Above: Brett Cohen's "fake celebrity" YouTube video, which has gotten over 4 million views to date.
Have you heard of the hotshot celebrity Brett Cohen?
Maybe you’ve heard his newest single, or perhaps you might remember seeing him on the silver screen in one of this summer’s popcorn blockbusters.
If you haven’t heard of the famous Brett Cohen, you are just like the rest of us – because he doesn’t exist.
But if you scratched your head and thought you might have heard of him, you wouldn’t be alone.
On July 27th, 21-year-old Brett Cohen, a media management major at SUNY New Paltz, fooled thousands of unsuspecting New Yorkers into thinking he was a world-renowned celebrity as he walked through the streets of Times Square.
Cohen surrounded himself with professional-looking bodyguards and paparazzi, walked out of the 49th Street marquee at NBC Studios and was immediately surrounded by curious and anxious onlookers. He walked to Times Square while his entourage escorted him past a slowly growing crowd.
A video crew documented the entirety of Cohen’s self-made 15 minutes of fame and asked gawking pedestrians questions about the ‘star’ they had come to see.
Cohen’s “social experiment” was uploaded to YouTube and currently has over 4 million hits. After the video had gone viral, Cohen appeared on ABC, among other major outlets.
Watershed Post: First and foremost, how did you think of an idea like tricking thousands of people into thinking you were famous?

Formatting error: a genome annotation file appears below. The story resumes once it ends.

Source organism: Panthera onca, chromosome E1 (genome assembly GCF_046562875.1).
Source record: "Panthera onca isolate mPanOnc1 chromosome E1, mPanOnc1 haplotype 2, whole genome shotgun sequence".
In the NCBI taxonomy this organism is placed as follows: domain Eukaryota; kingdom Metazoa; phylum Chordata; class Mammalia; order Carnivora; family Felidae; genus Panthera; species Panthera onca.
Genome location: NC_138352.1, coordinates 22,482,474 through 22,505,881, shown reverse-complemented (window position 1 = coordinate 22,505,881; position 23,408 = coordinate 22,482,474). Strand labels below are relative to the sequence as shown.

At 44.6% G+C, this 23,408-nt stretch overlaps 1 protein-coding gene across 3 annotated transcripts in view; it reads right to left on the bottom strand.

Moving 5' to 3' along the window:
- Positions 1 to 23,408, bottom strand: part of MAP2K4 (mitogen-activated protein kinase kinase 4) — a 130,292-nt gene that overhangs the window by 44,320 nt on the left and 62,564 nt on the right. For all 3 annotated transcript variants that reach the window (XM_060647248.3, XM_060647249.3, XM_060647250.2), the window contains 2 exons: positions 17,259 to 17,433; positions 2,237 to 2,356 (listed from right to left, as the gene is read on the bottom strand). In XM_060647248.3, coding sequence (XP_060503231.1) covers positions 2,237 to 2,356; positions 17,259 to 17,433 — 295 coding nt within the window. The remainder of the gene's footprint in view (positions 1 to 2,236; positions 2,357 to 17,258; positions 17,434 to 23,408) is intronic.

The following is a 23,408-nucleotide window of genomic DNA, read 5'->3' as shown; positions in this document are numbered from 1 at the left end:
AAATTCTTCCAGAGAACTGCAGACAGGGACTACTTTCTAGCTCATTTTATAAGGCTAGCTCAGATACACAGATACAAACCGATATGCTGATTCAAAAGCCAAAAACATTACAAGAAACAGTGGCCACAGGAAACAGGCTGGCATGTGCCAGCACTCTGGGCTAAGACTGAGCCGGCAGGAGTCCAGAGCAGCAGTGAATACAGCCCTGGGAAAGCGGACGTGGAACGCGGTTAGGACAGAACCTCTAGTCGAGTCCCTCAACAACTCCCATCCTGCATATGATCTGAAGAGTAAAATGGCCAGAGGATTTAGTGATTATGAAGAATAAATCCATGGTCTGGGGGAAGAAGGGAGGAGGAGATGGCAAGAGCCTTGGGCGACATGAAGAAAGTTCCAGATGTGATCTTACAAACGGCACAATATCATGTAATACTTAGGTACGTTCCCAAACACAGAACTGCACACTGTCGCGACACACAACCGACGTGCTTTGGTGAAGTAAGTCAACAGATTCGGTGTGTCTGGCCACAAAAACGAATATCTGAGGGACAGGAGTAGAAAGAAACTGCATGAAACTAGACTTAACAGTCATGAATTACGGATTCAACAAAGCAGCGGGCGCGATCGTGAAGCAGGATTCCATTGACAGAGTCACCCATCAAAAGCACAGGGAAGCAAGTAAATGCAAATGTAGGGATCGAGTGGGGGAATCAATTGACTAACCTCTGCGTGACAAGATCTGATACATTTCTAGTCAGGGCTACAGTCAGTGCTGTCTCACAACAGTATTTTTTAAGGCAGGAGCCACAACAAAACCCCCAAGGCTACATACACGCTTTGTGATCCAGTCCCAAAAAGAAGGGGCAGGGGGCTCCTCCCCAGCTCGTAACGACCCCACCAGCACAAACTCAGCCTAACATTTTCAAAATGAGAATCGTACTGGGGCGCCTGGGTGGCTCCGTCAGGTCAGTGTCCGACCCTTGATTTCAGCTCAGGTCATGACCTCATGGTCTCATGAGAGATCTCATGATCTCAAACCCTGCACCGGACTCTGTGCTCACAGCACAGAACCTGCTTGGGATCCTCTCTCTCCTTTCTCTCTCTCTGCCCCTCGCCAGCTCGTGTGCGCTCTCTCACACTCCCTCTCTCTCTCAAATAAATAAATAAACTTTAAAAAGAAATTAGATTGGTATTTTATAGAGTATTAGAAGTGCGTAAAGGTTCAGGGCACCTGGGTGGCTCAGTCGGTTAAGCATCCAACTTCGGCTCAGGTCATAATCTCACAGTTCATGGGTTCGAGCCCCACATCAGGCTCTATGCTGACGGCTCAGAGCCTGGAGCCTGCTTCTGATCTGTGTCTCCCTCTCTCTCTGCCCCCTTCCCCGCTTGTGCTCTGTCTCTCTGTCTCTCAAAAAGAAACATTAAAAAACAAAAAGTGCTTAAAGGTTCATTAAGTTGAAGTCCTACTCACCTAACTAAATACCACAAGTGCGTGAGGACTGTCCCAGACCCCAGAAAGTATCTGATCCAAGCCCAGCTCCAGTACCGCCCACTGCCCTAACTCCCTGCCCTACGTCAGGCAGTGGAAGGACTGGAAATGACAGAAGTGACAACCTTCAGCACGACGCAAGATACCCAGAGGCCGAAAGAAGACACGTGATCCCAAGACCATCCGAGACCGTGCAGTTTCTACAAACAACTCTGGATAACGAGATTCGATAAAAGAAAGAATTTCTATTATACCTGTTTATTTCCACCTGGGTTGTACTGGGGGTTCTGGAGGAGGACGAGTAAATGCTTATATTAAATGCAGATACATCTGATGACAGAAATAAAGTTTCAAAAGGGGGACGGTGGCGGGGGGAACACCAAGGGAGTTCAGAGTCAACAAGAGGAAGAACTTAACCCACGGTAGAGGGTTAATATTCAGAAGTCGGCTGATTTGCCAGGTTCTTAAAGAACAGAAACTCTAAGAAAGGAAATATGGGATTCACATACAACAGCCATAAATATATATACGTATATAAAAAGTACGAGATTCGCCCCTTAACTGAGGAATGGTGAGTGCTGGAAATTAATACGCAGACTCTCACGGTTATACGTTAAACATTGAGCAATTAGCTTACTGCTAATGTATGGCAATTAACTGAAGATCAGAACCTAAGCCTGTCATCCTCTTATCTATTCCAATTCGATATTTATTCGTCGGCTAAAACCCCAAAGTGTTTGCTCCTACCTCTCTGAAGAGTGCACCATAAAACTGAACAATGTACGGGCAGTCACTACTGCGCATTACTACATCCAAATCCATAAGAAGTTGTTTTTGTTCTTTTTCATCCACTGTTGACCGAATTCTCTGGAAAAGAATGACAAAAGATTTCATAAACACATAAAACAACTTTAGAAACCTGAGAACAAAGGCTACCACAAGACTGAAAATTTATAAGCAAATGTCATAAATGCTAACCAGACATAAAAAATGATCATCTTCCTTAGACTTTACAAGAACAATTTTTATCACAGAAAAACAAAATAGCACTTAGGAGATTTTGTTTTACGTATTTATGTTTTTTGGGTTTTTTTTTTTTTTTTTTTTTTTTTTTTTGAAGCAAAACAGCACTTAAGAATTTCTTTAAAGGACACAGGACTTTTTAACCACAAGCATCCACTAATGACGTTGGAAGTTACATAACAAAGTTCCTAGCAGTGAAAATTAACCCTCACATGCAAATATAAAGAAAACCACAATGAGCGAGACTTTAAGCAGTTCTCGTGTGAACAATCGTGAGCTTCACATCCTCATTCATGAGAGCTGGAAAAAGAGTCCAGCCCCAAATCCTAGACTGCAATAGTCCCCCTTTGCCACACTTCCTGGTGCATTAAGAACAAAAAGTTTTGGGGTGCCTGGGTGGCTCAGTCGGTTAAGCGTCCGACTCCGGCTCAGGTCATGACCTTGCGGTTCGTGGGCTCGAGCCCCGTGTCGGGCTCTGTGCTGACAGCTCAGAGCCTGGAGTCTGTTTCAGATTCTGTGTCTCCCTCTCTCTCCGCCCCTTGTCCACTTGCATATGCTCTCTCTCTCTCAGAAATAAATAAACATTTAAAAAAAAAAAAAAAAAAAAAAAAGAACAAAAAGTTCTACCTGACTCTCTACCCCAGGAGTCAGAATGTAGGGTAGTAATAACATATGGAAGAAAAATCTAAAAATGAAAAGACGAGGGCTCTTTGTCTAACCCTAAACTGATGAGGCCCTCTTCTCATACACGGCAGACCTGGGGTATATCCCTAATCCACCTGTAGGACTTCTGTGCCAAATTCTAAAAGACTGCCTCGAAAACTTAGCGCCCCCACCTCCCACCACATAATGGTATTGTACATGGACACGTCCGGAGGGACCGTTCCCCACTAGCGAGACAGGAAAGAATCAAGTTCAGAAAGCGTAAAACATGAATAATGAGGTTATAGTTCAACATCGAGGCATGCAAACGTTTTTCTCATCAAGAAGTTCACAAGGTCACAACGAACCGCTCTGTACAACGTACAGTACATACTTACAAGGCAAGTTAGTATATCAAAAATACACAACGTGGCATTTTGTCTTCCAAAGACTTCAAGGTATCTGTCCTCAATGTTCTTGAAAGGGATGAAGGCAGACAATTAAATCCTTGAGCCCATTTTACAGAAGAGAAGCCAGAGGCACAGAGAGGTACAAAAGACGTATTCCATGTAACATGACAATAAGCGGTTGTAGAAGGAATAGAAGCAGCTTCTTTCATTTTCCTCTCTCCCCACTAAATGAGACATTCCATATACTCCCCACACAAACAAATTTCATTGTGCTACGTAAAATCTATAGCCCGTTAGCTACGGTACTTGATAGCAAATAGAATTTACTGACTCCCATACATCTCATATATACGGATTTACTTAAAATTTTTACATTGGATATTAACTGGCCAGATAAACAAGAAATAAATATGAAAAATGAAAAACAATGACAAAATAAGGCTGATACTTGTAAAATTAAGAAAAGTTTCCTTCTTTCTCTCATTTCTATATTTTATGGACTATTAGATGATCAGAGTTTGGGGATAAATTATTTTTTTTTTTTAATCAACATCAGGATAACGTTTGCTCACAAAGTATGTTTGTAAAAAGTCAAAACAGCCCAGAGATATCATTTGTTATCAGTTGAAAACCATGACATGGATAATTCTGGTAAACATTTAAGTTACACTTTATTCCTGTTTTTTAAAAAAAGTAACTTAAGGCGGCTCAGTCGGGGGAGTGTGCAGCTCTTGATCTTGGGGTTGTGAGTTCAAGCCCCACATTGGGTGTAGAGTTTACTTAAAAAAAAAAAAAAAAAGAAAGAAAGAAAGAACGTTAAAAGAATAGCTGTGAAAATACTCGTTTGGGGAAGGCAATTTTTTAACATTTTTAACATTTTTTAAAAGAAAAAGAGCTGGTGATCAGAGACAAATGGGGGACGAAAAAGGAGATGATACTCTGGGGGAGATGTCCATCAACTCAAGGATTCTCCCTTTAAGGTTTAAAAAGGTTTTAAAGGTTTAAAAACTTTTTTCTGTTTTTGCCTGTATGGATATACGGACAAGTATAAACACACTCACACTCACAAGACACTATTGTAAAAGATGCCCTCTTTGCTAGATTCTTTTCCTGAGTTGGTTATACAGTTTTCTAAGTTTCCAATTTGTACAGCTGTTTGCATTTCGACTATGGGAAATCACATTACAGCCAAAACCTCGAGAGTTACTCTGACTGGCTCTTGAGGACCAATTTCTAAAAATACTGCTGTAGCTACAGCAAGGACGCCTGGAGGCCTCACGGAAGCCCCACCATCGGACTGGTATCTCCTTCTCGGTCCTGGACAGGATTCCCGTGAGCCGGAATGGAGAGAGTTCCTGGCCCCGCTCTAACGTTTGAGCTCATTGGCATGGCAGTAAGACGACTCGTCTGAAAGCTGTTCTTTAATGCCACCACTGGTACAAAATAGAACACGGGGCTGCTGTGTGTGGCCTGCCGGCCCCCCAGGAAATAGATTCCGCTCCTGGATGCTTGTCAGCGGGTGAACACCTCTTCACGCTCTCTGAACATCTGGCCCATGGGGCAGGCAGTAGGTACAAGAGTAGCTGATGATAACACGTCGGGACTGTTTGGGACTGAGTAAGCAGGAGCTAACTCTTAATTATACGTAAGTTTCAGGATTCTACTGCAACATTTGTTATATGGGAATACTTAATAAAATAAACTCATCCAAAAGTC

Brett Cohen: I thought of the idea in a conversation with my friend, Edward. We started just joking around about it, and then it quickly turned into being something that we thought was possible. We couldn't take an idea like this and do nothing with it. There was so much potential. Right after that, I started putting the pieces together and set a date. It all came together really quickly.
WP: How much planning went into this experiment? Was it easy to convince people to help you with the project?
BC: I did all of the planning myself in a matter of three weeks. Since I did an internship with TMZ, I know what goes into creating a typical celebrity entourage. We had two bodyguards, two assistants with clipboards, and a few photographers with big flashes on their camera. The flashes really stand out at night. All of those pieces helped me to build the credibility behind the stunt.
WP: What was the craziest thing someone said to you that night? Does any one person stick out in your mind?
BC: I wasn't able to hear what people were saying, since the crowds were really large at some points, but I did hear a young kid call his mom and scream "MOM, I JUST MET BRETT COHEN!!!!"
WP: Did you expect some of the reactions, such as people making up ways in which they knew you, when you set out to do this experiment?
BC: One of the best parts of this video is that we didn't plant any information in the crowds. Everything that they "recognized" me from was from their own minds. All we told people, when asked, was my name. I didn't see the interviews until we began editing, and I was pretty surprised at how hard people fell for this. It's so much more than I ever imagined.
WP: Looking back on that night, does any particular lesson you've learned at SUNY New Paltz come to mind after seeing the crowd's reaction?
BC: All of my studies in the field of media, both academic and personal, helped me to shape this video and make it appealing. The biggest help from my academic career at SUNY New Paltz was the ability to put out a press release as soon as the video was uploaded to YouTube. It was a major factor in how the video went viral in less than 4 hours.
WP: So after having a taste of the celebrity lifestyle, do you think it's something you would want to do in the future?
BC: The celebrity lifestyle is insane, and I'm ready for more of it. I don't think I'll ever have to go through a huge amount of people like that again, because if you think about it, there's no logical reason for a celebrity to casually walk through the busiest few blocks in the world on a Friday night in the summer.